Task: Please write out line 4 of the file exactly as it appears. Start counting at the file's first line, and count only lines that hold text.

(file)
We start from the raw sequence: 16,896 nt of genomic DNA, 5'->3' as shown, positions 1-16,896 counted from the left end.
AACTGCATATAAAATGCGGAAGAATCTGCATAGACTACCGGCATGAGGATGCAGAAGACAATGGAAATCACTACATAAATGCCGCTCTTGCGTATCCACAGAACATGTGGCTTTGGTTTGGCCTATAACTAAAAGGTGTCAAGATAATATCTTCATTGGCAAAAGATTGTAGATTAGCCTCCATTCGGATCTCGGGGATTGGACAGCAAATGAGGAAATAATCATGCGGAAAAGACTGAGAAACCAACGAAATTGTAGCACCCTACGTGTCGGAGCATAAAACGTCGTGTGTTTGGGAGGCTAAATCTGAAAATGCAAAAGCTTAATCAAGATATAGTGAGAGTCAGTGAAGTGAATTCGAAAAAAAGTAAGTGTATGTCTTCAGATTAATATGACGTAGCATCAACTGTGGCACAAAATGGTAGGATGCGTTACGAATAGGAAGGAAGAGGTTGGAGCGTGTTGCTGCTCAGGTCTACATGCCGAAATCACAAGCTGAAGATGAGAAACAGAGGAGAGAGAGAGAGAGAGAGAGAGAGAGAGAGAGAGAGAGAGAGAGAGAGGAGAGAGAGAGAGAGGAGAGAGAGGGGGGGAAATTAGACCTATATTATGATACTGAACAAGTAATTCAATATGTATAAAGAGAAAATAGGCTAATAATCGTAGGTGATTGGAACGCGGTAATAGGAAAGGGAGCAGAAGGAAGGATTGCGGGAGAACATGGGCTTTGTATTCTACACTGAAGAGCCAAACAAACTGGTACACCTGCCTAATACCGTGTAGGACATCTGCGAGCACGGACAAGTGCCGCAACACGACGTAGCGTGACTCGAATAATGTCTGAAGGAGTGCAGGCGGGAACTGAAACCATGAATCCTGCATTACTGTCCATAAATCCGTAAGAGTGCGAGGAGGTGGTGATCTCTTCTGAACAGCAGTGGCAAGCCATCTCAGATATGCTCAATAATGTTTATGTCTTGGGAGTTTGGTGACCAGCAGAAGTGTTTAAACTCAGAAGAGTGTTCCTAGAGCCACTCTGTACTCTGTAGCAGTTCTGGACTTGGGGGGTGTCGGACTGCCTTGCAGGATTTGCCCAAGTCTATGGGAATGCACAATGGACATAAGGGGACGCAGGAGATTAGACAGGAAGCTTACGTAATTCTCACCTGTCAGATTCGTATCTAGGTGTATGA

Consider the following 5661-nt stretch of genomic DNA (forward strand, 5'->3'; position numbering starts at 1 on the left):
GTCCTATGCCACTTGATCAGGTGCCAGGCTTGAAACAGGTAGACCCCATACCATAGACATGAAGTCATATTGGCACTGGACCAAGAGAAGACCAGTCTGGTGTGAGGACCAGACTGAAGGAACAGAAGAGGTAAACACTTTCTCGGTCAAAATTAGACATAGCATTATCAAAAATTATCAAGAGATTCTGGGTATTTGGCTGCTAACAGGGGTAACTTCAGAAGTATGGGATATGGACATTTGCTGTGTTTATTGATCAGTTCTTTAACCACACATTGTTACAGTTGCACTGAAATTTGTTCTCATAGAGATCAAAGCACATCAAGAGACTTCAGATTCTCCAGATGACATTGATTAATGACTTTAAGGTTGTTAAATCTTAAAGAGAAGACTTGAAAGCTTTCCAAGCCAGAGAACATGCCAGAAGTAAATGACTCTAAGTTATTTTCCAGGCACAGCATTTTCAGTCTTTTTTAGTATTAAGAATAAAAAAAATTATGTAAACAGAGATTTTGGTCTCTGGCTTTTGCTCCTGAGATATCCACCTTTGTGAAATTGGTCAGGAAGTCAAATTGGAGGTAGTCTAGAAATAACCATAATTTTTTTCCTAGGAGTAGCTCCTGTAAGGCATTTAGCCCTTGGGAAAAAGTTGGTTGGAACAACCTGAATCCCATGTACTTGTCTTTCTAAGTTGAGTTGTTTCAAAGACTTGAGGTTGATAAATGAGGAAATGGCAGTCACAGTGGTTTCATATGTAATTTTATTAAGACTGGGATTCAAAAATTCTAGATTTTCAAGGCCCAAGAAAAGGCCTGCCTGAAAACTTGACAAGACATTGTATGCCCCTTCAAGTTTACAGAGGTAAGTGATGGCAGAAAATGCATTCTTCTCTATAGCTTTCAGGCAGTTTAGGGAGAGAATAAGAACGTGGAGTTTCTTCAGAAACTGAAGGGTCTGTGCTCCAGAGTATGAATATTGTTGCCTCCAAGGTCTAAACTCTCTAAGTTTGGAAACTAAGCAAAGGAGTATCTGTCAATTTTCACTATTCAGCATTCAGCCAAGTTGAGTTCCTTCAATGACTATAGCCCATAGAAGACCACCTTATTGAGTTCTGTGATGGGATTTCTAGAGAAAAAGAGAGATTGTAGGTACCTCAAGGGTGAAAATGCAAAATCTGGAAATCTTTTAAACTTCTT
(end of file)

GTCCTATGCCACTTGATCAGGTGCCAGGCTTGAAACAGGTAGACCCCATACCATAGACATGAAGTCATATTGGCACTGGACCAAGAGAAGACCAGTCTGGTGTGAGGACCAGACTGAAGGAACAGAAGAGGTAAACACTTTCTCGGTCAAAATTAGACATAGCATTATCAAAAATTATCAAGAGATTCTGGGTATTTGGCTGCTAACAGGGGTAACTTCAGAAGTATGGGATATGGACATTTGCTGTGTTTATTGATCAGTTCTTTAACCACACATTGTTACAGTTGCACTGAAATTTGTTCTCATAGAGATCAAAGCACATCAAGAGACTTCAGATTCTCCAGATGACATTGATTAATGACTTTAAGGTTGTTAAATCTTAAAGAGAAGACTTGAAAGCTTTCCAAGCCAGAGAACATGCCAGAAGTAAATGACTCTAAGTTATTTTCCAGGCACAGCATTTTCAGTCTTTTTTAGTATTAAGAATAAAAAAAATTATGTAAACAGAGATTTTGGTCTCTGGCTTTTGCTCCTGAGATATCCACCTTTGTGAAATTGGTCAGGAAGTCAAATTGGAGGTAGTCTAGAAATAACCATAATTTTTTTCCTAGGAGTAGCTCCTGTAAGGCATTTAGCCCTTGGGAAAAAGTTGGTTGGAACAACCTGAATCCCATGTACTTGTCTTTCTAAGTTGAGTTGTTTCAAAGACTTGAGGTTGATAAATGAGGAAATGGCAGTCACAGTGGTTTCATATGTAATTTTATTAAGACTGGGATTCAAAAATTCTAGATTTTCAAGGCCCAAGAAAAGGCCTGCCTGAAAACTTGACAAGACATTGTATGCCCCTTCAAGTTTACAGAGGTAAGTGATGGCAGAAAATGCATTCTTCTCTATAGCTTTCAGGCAGTTTAGGGAGAGAATAAGAACGTGGAGTTTCTTCAGAAACTGAAGGGTCTGTGCTCCAGAGTATGAATATTGTTGCCTCCAAGGTCTAAACTCTCTAAGTTTGGAAACTAAGCAAAGGAGTATCTGTCAATTTTCACTATTCAGCATTCAGCCAAGTTGAGTTCCTTCAATGACTATAGCCCATAGAAGACCACCTTATTGAGTTCTGTGATGGGATTTCTAGAGAAAAAGAGAGATTGTAGGTACCTCAAGGGTGAAAATGCAAAATCTGGAAATCTTTTAAACTTCTT